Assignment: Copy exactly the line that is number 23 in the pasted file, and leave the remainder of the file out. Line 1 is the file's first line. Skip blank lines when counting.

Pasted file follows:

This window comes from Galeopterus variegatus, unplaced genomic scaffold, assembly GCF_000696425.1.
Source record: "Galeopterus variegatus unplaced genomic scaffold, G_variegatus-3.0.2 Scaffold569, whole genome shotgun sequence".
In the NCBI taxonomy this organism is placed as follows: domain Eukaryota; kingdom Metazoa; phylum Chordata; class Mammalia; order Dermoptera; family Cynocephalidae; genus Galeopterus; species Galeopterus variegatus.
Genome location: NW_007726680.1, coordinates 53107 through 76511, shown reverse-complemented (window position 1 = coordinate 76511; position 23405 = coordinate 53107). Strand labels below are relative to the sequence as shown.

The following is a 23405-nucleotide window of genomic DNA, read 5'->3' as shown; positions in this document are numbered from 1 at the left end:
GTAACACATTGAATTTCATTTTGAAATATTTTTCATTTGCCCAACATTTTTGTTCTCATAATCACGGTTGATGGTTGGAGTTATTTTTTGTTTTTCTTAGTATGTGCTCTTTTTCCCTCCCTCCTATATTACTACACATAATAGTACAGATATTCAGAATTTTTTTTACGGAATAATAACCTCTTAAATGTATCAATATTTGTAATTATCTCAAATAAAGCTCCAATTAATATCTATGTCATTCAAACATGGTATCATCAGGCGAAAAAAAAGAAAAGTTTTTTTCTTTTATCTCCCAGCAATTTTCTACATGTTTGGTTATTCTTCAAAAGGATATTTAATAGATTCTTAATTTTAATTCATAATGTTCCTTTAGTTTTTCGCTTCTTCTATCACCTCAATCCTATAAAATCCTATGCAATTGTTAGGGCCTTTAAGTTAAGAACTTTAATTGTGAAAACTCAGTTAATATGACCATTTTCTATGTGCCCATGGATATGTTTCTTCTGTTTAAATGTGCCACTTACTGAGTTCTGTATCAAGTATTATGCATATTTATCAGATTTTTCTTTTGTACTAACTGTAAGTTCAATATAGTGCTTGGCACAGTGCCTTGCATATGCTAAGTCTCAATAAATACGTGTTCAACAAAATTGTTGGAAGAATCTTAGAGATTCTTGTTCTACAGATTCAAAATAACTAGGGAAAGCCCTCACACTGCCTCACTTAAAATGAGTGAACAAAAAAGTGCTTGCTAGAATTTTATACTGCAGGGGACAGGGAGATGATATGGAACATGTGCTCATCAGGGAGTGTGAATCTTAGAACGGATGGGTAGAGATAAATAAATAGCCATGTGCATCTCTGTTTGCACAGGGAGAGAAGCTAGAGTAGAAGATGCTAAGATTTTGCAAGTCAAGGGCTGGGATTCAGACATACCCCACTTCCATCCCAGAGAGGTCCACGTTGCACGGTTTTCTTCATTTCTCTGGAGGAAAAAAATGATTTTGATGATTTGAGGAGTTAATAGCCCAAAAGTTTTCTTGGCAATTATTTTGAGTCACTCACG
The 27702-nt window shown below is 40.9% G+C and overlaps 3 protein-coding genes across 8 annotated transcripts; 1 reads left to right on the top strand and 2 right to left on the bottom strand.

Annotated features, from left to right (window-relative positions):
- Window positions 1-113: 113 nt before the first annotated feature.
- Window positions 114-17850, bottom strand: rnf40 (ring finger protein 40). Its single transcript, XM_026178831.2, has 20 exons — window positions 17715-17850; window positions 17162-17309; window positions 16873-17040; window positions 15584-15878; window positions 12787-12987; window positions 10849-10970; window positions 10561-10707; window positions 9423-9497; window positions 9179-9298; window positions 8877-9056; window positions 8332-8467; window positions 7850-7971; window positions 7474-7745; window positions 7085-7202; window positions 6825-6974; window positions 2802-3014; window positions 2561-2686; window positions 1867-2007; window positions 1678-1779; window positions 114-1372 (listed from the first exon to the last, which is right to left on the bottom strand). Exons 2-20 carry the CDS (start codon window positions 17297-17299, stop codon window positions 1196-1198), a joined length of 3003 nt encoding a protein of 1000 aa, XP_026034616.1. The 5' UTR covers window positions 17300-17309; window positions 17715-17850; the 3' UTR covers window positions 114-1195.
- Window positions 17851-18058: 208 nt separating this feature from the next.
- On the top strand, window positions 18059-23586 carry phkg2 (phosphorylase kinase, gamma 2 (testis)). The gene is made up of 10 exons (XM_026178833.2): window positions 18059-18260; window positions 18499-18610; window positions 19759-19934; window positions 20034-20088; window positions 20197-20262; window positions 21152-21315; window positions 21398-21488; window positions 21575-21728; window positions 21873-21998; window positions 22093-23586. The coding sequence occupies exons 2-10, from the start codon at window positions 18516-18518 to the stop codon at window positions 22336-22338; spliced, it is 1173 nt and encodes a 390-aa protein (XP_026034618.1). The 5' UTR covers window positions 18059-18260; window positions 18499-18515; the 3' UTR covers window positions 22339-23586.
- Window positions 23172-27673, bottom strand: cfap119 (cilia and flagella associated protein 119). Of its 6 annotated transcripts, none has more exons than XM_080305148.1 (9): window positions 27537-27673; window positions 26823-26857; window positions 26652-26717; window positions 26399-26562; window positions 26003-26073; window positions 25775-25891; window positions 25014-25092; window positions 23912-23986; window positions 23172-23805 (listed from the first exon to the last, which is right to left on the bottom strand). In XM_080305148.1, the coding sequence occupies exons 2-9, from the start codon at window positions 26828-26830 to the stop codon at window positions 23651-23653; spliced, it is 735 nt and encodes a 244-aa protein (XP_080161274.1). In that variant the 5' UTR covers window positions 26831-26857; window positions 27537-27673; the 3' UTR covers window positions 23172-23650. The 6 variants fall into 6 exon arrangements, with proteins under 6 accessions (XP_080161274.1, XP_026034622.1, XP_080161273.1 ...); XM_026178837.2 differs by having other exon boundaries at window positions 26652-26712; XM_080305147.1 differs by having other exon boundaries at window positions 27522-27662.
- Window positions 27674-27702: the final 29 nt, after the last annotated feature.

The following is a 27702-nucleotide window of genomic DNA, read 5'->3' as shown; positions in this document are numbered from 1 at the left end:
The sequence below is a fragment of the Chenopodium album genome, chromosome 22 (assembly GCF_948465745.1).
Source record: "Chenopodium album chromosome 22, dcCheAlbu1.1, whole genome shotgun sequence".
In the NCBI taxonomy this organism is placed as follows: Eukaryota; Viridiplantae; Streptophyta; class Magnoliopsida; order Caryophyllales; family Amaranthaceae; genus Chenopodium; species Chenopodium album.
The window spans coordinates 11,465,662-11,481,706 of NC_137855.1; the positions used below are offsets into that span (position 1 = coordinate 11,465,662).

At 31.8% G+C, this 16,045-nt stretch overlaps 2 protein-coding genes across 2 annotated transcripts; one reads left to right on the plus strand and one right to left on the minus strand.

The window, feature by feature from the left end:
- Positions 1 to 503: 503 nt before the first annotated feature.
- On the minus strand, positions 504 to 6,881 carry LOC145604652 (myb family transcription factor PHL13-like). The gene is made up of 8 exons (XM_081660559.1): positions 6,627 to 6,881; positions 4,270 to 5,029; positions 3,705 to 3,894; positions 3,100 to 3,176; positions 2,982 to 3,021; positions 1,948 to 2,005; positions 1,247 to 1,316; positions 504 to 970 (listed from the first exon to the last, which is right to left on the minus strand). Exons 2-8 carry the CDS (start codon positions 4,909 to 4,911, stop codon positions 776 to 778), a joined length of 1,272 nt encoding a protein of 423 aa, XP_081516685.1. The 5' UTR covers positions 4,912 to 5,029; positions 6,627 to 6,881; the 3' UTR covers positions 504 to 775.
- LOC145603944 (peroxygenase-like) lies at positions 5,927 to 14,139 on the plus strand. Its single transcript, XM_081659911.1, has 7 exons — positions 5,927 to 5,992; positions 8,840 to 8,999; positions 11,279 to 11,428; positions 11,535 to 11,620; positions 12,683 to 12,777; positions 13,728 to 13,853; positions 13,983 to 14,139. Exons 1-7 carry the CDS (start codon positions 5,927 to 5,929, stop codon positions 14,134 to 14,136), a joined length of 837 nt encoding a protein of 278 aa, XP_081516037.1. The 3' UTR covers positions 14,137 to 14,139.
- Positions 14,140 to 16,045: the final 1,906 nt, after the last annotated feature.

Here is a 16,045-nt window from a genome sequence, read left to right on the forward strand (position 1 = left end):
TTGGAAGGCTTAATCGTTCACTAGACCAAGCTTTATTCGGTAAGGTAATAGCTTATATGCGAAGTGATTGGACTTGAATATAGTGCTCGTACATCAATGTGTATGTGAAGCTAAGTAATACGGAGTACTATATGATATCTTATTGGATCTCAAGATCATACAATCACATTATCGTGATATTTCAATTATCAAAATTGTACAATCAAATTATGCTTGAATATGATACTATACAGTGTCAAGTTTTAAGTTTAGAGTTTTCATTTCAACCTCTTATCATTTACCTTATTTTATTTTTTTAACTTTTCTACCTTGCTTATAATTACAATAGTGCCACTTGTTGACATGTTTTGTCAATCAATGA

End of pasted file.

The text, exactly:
- On the minus strand, positions 504 to 6,881 carry LOC145604652 (myb family transcription factor PHL13-like). The gene is made up of 8 exons (XM_081660559.1): positions 6,627 to 6,881; positions 4,270 to 5,029; positions 3,705 to 3,894; positions 3,100 to 3,176; positions 2,982 to 3,021; positions 1,948 to 2,005; positions 1,247 to 1,316; positions 504 to 970 (listed from the first exon to the last, which is right to left on the minus strand). Exons 2-8 carry the CDS (start codon positions 4,909 to 4,911, stop codon positions 776 to 778), a joined length of 1,272 nt encoding a protein of 423 aa, XP_081516685.1. The 5' UTR covers positions 4,912 to 5,029; positions 6,627 to 6,881; the 3' UTR covers positions 504 to 775.